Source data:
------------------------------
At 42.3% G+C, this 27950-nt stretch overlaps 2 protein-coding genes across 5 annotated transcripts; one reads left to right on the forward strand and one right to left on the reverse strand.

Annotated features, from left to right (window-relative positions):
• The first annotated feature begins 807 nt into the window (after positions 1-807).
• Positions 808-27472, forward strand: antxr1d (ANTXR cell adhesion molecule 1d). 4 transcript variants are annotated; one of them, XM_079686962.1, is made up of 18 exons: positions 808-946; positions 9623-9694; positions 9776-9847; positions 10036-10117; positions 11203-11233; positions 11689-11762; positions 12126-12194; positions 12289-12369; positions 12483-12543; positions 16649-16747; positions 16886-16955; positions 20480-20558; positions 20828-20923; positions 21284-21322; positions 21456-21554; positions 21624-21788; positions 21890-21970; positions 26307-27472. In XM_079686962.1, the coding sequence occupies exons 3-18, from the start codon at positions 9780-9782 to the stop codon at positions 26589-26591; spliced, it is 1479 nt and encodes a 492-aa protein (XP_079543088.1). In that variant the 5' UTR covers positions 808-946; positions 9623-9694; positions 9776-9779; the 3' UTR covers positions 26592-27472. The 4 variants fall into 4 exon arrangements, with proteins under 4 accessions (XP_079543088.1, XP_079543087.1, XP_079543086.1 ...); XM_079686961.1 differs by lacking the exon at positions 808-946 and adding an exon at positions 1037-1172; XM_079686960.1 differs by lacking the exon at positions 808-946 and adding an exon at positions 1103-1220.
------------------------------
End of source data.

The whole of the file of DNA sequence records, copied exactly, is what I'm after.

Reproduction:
At 42.3% G+C, this 27950-nt stretch overlaps 2 protein-coding genes across 5 annotated transcripts; one reads left to right on the forward strand and one right to left on the reverse strand.

Annotated features, from left to right (window-relative positions):
• The first annotated feature begins 807 nt into the window (after positions 1-807).
• Positions 808-27472, forward strand: antxr1d (ANTXR cell adhesion molecule 1d). 4 transcript variants are annotated; one of them, XM_079686962.1, is made up of 18 exons: positions 808-946; positions 9623-9694; positions 9776-9847; positions 10036-10117; positions 11203-11233; positions 11689-11762; positions 12126-12194; positions 12289-12369; positions 12483-12543; positions 16649-16747; positions 16886-16955; positions 20480-20558; positions 20828-20923; positions 21284-21322; positions 21456-21554; positions 21624-21788; positions 21890-21970; positions 26307-27472. In XM_079686962.1, the coding sequence occupies exons 3-18, from the start codon at positions 9780-9782 to the stop codon at positions 26589-26591; spliced, it is 1479 nt and encodes a 492-aa protein (XP_079543088.1). In that variant the 5' UTR covers positions 808-946; positions 9623-9694; positions 9776-9779; the 3' UTR covers positions 26592-27472. The 4 variants fall into 4 exon arrangements, with proteins under 4 accessions (XP_079543088.1, XP_079543087.1, XP_079543086.1 ...); XM_079686961.1 differs by lacking the exon at positions 808-946 and adding an exon at positions 1037-1172; XM_079686960.1 differs by lacking the exon at positions 808-946 and adding an exon at positions 1103-1220.